A. Reasonable Estimate of Effects

In the event that a reporting company’s accounting of certain income tax effects of the Tax Act is incomplete but it can make a “reasonable estimate” of those effects, the staff would not object to the inclusion of the estimate in the company’s financial statements. Companies are to include reasonable estimates in their financial statements in the first reporting period in which they are able to make a reasonable estimate, and this estimate would be reported as a provisional amount. SAB 118 notes that provisional amounts would include, among other things, reasonable estimates that give rise to new current or deferred taxes based on certain provisions within the Tax Act, as well as adjustments to existing current or deferred taxes that existed prior to the Tax Act’s enactment date.

If the company is unable to make a reasonable estimate, the reporting company should continue to apply ASC Topic 740 in compliance with the tax rules in effect before the Tax Act’s enactment until the company is able to make a reasonable estimate. SAB 118 also notes that it would be inappropriate for a reporting company to exclude a reasonable estimate from its financial statements to the extent it has made such an estimate.

B. Measurement Period

Reporting companies may provide provisional amounts in their financial statements for a limited “measurement period.” The measurement period begins with the Enactment Period and ends when the company has obtained, prepared and analyzed the information necessary to complete the accounting for the income tax effects of the Tax Act. Under SAB 118 the measurement period may not extend beyond one year from enactment of the Tax Act. The staff also notes that it expects companies to act in good faith to complete the accounting under ASC Topic 740 during the measurement period.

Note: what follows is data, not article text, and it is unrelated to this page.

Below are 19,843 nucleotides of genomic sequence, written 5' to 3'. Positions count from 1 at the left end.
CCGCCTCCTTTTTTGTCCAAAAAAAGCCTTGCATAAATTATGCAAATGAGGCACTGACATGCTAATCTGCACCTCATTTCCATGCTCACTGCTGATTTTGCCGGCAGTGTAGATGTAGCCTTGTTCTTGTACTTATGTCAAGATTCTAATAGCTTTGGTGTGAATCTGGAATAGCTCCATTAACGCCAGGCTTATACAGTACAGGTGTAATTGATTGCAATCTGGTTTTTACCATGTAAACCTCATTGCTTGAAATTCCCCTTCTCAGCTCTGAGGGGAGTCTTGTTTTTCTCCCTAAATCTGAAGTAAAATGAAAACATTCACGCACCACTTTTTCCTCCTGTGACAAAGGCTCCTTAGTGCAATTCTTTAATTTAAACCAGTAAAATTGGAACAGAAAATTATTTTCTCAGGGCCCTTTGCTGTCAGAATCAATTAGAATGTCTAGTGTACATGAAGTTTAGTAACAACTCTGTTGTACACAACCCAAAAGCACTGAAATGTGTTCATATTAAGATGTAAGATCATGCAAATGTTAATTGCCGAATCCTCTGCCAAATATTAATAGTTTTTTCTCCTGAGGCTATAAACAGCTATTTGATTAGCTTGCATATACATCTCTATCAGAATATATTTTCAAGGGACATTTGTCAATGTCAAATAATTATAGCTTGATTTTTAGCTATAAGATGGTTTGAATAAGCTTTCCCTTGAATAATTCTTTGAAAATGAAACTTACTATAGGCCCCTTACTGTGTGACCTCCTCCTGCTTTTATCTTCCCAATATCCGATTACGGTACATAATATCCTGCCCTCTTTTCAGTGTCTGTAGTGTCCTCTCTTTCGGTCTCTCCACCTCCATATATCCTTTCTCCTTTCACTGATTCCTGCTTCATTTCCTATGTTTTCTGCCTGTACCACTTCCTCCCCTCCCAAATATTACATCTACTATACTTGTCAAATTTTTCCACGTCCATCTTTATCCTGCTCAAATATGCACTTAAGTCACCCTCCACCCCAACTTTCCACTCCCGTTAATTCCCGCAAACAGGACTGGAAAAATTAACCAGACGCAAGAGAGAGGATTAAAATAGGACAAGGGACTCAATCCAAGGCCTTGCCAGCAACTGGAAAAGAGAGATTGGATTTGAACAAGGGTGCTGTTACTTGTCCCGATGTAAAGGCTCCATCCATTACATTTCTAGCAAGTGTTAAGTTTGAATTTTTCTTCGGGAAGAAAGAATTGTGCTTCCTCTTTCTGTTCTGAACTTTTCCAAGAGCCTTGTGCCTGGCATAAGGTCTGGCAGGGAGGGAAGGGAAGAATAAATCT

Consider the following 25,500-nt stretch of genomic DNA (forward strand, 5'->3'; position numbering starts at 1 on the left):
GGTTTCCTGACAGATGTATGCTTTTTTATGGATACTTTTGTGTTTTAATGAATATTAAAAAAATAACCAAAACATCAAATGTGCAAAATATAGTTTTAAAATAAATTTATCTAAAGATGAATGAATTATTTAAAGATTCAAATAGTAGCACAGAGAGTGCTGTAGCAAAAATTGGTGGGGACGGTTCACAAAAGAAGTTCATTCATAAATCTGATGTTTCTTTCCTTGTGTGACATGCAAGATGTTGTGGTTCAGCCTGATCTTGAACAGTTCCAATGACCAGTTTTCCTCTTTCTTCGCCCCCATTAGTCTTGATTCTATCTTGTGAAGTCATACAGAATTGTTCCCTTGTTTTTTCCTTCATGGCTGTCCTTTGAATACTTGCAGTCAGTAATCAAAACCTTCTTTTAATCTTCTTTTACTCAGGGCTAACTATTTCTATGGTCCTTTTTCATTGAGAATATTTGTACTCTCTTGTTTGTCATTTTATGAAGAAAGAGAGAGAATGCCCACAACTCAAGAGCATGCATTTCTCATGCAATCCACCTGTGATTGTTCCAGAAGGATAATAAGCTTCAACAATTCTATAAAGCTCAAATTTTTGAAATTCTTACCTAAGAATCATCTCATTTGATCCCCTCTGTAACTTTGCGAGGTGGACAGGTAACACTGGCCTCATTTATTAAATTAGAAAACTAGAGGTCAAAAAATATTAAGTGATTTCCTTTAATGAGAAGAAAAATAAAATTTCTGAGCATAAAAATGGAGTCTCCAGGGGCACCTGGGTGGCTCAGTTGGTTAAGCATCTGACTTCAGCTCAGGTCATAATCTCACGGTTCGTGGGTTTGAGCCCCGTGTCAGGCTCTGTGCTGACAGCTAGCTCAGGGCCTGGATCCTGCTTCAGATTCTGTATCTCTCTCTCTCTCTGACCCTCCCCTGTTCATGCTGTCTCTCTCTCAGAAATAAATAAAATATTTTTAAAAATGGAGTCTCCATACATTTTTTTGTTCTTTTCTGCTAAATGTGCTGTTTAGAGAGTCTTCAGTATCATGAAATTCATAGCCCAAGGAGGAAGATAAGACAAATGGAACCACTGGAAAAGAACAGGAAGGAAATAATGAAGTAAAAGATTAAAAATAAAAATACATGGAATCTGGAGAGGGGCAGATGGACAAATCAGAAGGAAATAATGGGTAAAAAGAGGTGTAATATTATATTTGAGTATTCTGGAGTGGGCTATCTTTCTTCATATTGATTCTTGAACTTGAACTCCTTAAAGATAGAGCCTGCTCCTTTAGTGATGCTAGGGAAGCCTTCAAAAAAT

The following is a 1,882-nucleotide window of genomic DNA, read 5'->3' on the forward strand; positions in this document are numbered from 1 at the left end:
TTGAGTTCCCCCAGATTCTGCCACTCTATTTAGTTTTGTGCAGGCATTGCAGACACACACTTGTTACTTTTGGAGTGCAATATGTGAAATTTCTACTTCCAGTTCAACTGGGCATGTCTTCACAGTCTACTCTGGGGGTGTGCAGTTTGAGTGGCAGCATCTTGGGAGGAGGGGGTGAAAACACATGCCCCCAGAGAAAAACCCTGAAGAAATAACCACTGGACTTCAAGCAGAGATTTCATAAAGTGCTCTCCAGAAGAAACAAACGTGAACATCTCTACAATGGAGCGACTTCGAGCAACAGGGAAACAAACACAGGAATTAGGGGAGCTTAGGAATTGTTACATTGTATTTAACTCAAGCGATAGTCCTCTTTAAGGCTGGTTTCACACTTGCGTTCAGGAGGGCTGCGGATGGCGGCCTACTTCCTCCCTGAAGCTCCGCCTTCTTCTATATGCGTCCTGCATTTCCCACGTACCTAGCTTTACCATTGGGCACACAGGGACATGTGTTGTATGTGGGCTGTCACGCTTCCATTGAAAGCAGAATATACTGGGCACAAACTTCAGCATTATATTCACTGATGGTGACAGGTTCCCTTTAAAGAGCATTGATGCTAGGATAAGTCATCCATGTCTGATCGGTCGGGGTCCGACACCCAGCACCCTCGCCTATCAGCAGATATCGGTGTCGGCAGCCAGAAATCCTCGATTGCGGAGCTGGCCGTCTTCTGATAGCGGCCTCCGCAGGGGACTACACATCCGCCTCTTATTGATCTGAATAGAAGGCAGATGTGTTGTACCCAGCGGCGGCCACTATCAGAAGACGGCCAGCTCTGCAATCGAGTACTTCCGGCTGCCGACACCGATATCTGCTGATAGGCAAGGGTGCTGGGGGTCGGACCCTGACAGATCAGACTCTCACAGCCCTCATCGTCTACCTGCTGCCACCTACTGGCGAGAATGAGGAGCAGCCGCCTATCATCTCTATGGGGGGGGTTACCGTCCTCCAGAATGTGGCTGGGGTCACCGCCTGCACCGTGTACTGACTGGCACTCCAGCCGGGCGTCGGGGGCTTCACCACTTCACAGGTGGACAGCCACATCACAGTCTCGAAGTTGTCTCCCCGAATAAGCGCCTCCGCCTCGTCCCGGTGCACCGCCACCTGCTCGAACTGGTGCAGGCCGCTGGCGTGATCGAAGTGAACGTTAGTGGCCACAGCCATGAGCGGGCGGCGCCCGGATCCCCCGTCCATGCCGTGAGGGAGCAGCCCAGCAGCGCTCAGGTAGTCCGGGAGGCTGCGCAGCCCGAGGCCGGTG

C. Changes in Subsequent Reporting Periods, and Reporting Provisional Amounts

SAB 118 notes that reporting companies may need to adjust provisional amounts, or report additional income tax effects, upon obtaining, preparing or analyzing additional information during the measurement period. SAB 118 clarifies that income tax effects unrelated to the Tax Act should not be reported as measurement period adjustments.

Any provisional amount or adjustment to a provisional amount included in a company’s financial statements during the measurement period should be included in income from continuing operations as an adjustment to tax expense or benefit in the reporting period the amounts are determined.

Practical Implications